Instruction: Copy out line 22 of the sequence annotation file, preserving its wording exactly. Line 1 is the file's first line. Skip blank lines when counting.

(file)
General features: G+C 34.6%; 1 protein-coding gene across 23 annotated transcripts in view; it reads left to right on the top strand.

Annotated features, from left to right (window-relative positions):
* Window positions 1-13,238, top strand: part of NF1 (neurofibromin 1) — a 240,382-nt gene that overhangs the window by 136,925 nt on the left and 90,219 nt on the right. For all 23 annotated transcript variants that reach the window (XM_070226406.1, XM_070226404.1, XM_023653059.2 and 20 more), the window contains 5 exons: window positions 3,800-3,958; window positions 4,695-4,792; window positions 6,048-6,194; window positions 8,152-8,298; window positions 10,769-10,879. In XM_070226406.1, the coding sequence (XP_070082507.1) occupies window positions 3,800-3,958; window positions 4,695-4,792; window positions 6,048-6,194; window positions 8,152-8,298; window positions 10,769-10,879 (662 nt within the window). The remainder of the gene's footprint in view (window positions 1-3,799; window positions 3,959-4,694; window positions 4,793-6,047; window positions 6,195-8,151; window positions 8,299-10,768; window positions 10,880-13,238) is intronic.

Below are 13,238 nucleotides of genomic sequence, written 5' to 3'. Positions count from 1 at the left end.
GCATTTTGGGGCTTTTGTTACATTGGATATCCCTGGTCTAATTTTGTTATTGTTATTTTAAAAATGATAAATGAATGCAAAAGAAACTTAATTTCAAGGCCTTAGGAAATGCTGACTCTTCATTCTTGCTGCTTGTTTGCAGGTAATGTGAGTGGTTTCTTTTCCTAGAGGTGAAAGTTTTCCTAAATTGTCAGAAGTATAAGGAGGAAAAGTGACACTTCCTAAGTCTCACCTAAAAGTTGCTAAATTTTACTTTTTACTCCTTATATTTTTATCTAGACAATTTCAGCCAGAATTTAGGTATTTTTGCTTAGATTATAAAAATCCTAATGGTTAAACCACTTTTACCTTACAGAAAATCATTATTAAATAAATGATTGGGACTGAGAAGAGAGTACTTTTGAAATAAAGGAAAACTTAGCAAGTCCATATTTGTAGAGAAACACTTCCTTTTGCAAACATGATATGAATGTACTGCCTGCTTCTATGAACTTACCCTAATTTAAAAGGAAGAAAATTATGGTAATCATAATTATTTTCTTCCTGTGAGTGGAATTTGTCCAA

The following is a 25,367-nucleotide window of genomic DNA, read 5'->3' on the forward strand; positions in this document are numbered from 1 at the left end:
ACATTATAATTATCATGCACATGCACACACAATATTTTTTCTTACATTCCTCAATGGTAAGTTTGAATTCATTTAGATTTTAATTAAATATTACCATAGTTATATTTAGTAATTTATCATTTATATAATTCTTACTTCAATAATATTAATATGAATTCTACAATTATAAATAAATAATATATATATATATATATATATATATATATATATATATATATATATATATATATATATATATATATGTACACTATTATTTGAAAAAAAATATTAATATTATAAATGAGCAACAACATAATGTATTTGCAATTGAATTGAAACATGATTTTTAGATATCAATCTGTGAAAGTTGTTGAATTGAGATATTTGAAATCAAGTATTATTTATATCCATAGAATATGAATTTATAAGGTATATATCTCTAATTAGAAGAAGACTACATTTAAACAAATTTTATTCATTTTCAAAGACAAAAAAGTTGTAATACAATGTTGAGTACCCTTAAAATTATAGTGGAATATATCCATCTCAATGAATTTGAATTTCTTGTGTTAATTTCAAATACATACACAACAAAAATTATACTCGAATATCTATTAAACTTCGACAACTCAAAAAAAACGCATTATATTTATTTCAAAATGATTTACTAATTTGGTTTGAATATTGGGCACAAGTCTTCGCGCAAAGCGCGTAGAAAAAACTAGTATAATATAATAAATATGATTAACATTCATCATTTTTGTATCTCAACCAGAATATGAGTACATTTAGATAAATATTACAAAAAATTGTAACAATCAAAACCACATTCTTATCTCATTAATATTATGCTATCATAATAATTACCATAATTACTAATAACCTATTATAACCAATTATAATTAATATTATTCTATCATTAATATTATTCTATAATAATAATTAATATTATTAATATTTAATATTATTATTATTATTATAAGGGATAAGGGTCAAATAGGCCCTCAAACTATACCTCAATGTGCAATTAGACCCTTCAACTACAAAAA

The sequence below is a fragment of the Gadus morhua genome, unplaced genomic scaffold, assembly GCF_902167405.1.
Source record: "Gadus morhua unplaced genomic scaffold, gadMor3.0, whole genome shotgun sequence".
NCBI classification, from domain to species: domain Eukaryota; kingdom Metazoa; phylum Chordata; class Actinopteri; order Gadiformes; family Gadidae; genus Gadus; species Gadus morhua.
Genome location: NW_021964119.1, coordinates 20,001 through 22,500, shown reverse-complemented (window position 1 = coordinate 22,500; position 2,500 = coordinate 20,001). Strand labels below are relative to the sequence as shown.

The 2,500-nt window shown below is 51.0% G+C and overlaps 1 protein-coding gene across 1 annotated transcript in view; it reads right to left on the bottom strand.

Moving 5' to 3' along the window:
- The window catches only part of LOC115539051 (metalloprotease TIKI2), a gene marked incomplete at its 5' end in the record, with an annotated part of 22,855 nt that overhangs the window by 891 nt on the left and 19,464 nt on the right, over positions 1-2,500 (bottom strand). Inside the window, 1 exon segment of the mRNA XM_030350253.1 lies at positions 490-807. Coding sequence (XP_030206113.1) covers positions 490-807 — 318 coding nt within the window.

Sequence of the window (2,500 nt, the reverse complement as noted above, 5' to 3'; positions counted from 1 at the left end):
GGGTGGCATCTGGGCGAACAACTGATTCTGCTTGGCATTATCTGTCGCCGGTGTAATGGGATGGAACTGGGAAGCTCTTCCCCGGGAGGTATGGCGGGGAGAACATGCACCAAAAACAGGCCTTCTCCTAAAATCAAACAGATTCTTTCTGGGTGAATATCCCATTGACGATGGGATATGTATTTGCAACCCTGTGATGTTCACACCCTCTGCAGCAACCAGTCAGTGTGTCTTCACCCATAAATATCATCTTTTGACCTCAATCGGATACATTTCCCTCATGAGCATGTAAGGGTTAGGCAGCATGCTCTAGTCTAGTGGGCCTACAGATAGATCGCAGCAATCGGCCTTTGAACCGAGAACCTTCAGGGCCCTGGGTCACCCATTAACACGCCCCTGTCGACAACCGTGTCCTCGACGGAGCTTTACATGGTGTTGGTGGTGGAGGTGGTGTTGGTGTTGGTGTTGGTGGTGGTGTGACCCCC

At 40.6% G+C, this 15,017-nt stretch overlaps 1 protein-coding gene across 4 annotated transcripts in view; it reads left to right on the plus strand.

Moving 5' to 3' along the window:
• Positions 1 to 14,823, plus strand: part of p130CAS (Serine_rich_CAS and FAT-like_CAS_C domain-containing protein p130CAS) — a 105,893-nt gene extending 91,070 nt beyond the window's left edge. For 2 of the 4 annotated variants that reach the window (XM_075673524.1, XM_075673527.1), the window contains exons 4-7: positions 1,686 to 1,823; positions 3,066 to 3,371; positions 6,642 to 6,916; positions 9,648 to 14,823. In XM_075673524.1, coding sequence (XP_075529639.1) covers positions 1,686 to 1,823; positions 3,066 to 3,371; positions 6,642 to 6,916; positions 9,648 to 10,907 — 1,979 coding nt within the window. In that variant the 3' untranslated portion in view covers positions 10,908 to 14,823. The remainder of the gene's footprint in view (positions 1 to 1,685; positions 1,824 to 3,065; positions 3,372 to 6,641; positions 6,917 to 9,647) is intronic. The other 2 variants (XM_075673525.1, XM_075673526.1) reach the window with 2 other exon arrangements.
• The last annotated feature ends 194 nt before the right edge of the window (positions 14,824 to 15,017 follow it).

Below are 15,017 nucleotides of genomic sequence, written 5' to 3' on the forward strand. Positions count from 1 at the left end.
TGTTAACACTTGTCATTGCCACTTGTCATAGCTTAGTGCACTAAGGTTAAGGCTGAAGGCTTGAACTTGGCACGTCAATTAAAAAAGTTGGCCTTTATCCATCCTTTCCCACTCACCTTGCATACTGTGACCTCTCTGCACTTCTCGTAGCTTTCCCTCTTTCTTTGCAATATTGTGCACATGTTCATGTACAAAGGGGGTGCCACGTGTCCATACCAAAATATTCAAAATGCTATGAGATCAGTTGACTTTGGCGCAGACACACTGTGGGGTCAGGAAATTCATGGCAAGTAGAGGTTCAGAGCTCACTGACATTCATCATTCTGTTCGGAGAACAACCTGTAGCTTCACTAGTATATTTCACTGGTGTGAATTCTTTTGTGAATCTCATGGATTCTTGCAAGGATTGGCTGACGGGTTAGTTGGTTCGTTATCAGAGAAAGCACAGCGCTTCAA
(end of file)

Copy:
TGTTAACACTTGTCATTGCCACTTGTCATAGCTTAGTGCACTAAGGTTAAGGCTGAAGGCTTGAACTTGGCACGTCAATTAAAAAAGTTGGCCTTTATCCATCCTTTCCCACTCACCTTGCATACTGTGACCTCTCTGCACTTCTCGTAGCTTTCCCTCTTTCTTTGCAATATTGTGCACATGTTCATGTACAAAGGGGGTGCCACGTGTCCATACCAAAATATTCAAAATGCTATGAGATCAGTTGACTTTGGCGCAGACACACTGTGGGGTCAGGAAATTCATGGCAAGTAGAGGTTCAGAGCTCACTGACATTCATCATTCTGTTCGGAGAACAACCTGTAGCTTCACTAGTATATTTCACTGGTGTGAATTCTTTTGTGAATCTCATGGATTCTTGCAAGGATTGGCTGACGGGTTAGTTGGTTCGTTATCAGAGAAAGCACAGCGCTTCAA